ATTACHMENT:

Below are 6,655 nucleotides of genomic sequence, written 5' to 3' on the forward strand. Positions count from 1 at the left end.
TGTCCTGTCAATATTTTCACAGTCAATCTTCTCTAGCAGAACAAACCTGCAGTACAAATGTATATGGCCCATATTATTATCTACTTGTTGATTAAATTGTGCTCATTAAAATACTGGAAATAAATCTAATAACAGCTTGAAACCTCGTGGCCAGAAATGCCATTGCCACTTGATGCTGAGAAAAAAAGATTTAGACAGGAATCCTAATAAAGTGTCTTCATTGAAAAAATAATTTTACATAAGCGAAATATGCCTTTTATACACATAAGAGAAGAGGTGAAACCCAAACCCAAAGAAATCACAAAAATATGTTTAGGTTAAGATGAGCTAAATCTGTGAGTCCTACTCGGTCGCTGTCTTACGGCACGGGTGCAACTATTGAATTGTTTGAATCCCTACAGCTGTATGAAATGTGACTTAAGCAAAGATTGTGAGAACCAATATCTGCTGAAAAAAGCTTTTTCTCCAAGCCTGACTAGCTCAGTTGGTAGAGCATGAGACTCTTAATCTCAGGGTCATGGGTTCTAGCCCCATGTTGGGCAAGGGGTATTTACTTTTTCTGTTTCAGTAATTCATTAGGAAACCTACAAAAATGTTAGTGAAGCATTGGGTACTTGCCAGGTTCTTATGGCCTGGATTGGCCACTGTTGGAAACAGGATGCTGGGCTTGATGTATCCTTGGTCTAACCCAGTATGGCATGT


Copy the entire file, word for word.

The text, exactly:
Below are 6,655 nucleotides of genomic sequence, written 5' to 3' on the forward strand. Positions count from 1 at the left end.
TGTCCTGTCAATATTTTCACAGTCAATCTTCTCTAGCAGAACAAACCTGCAGTACAAATGTATATGGCCCATATTATTATCTACTTGTTGATTAAATTGTGCTCATTAAAATACTGGAAATAAATCTAATAACAGCTTGAAACCTCGTGGCCAGAAATGCCATTGCCACTTGATGCTGAGAAAAAAAGATTTAGACAGGAATCCTAATAAAGTGTCTTCATTGAAAAAATAATTTTACATAAGCGAAATATGCCTTTTATACACATAAGAGAAGAGGTGAAACCCAAACCCAAAGAAATCACAAAAATATGTTTAGGTTAAGATGAGCTAAATCTGTGAGTCCTACTCGGTCGCTGTCTTACGGCACGGGTGCAACTATTGAATTGTTTGAATCCCTACAGCTGTATGAAATGTGACTTAAGCAAAGATTGTGAGAACCAATATCTGCTGAAAAAAGCTTTTTCTCCAAGCCTGACTAGCTCAGTTGGTAGAGCATGAGACTCTTAATCTCAGGGTCATGGGTTCTAGCCCCATGTTGGGCAAGGGGTATTTACTTTTTCTGTTTCAGTAATTCATTAGGAAACCTACAAAAATGTTAGTGAAGCATTGGGTACTTGCCAGGTTCTTATGGCCTGGATTGGCCACTGTTGGAAACAGGATGCTGGGCTTGATGTATCCTTGGTCTAACCCAGTATGGCATGT